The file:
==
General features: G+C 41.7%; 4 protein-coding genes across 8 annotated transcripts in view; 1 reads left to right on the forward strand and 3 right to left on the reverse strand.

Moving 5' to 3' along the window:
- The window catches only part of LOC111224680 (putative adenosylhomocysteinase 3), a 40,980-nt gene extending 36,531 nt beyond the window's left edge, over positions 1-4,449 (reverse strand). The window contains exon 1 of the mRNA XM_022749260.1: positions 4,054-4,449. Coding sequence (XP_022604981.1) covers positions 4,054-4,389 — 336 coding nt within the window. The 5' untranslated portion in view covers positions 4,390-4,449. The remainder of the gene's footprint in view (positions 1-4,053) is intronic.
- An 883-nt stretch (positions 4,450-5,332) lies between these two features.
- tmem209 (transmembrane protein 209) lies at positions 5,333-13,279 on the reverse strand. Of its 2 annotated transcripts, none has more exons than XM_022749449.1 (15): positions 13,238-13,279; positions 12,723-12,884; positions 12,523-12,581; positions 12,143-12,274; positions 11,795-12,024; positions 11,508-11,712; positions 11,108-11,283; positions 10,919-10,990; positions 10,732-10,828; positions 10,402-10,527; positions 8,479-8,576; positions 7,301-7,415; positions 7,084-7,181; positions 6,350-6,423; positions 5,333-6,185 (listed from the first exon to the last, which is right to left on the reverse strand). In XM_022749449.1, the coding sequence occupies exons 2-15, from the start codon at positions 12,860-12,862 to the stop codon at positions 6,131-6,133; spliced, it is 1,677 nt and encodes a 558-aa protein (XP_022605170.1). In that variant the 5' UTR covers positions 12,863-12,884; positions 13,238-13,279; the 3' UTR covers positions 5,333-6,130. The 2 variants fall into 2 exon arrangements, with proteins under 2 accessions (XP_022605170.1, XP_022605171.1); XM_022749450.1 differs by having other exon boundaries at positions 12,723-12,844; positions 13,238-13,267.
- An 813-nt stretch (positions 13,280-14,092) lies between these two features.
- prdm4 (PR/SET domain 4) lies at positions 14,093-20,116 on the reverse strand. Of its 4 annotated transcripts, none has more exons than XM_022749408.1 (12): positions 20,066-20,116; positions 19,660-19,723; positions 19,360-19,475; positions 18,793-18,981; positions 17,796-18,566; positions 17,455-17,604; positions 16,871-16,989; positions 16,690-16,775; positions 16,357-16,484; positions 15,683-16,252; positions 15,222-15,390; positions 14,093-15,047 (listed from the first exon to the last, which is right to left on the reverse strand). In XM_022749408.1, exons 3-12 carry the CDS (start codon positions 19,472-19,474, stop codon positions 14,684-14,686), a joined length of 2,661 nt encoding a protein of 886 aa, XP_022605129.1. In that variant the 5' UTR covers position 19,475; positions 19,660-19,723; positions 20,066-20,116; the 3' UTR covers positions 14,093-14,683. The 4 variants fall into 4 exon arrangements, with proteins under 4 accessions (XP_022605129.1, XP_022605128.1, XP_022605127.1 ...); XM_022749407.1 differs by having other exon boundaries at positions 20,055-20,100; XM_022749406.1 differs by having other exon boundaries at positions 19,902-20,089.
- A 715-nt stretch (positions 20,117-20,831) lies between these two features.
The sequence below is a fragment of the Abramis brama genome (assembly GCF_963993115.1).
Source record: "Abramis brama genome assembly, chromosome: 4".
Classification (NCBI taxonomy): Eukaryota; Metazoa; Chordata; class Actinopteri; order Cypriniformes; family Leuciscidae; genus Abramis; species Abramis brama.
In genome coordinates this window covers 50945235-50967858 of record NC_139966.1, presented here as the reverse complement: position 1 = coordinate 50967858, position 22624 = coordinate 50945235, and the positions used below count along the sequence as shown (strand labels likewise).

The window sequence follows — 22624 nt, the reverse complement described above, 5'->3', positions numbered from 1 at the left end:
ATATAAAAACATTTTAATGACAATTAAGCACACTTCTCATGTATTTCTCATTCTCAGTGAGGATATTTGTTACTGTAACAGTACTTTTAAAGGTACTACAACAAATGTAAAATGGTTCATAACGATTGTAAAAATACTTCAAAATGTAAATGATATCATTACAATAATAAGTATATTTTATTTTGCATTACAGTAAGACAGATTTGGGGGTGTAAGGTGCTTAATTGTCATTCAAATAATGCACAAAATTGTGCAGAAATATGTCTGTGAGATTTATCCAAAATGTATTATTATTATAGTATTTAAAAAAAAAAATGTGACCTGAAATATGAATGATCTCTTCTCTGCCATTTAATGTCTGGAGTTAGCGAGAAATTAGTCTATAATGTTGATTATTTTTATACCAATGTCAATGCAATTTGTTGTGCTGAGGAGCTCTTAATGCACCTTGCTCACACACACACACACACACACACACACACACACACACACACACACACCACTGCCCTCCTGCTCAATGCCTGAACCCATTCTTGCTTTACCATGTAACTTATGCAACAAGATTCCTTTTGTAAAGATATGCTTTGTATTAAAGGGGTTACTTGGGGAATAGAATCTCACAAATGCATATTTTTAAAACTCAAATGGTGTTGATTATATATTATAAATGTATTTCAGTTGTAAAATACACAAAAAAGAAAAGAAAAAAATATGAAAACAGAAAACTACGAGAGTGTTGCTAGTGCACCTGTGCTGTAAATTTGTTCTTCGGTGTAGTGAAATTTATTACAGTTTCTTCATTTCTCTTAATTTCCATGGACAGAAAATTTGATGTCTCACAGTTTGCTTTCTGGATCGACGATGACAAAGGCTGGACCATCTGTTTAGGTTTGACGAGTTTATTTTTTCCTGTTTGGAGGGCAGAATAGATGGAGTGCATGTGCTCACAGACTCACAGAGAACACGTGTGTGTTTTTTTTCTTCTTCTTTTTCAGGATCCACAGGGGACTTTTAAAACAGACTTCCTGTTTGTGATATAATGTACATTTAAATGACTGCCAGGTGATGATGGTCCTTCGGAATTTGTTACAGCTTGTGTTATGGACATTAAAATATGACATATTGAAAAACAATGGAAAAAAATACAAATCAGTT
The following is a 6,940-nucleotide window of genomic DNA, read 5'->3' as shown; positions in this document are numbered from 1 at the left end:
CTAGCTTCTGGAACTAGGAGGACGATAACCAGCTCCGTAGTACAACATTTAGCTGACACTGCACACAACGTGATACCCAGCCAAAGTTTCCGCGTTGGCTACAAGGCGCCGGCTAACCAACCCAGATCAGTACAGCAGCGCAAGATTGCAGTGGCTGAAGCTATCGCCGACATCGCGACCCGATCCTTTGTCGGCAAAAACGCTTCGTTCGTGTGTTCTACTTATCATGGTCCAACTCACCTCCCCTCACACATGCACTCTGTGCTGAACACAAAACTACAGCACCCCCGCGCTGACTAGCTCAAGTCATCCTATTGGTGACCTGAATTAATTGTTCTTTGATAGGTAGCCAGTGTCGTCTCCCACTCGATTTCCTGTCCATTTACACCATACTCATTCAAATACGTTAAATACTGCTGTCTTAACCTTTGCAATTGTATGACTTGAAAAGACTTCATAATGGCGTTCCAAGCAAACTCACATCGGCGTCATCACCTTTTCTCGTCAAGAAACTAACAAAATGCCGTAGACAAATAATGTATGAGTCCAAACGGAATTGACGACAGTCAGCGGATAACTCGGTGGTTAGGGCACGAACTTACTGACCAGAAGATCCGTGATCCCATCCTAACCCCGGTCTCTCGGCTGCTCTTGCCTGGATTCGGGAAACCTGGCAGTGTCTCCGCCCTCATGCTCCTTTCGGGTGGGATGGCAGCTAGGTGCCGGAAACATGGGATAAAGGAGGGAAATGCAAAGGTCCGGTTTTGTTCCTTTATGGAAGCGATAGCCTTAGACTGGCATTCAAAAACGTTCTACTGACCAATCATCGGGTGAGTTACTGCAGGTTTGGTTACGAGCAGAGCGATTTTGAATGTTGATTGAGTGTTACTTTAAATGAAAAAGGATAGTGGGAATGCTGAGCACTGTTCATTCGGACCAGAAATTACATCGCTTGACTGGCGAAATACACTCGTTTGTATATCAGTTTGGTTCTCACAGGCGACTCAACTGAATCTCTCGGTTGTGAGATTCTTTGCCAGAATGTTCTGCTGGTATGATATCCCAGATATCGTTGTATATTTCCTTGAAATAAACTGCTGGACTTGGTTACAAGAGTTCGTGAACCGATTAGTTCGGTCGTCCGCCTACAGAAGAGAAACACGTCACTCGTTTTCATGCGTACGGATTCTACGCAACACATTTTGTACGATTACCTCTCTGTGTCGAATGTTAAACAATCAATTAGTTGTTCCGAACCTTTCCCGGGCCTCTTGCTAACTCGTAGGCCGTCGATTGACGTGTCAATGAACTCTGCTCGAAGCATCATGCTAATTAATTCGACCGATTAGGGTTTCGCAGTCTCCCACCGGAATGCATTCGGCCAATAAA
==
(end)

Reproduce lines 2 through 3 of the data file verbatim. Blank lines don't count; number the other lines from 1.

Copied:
Moving 5' to 3' along the window:
- The window catches only part of LOC111224680 (putative adenosylhomocysteinase 3), a 40,980-nt gene extending 36,531 nt beyond the window's left edge, over positions 1-4,449 (reverse strand). The window contains exon 1 of the mRNA XM_022749260.1: positions 4,054-4,449. Coding sequence (XP_022604981.1) covers positions 4,054-4,389 — 336 coding nt within the window. The 5' untranslated portion in view covers positions 4,390-4,449. The remainder of the gene's footprint in view (positions 1-4,053) is intronic.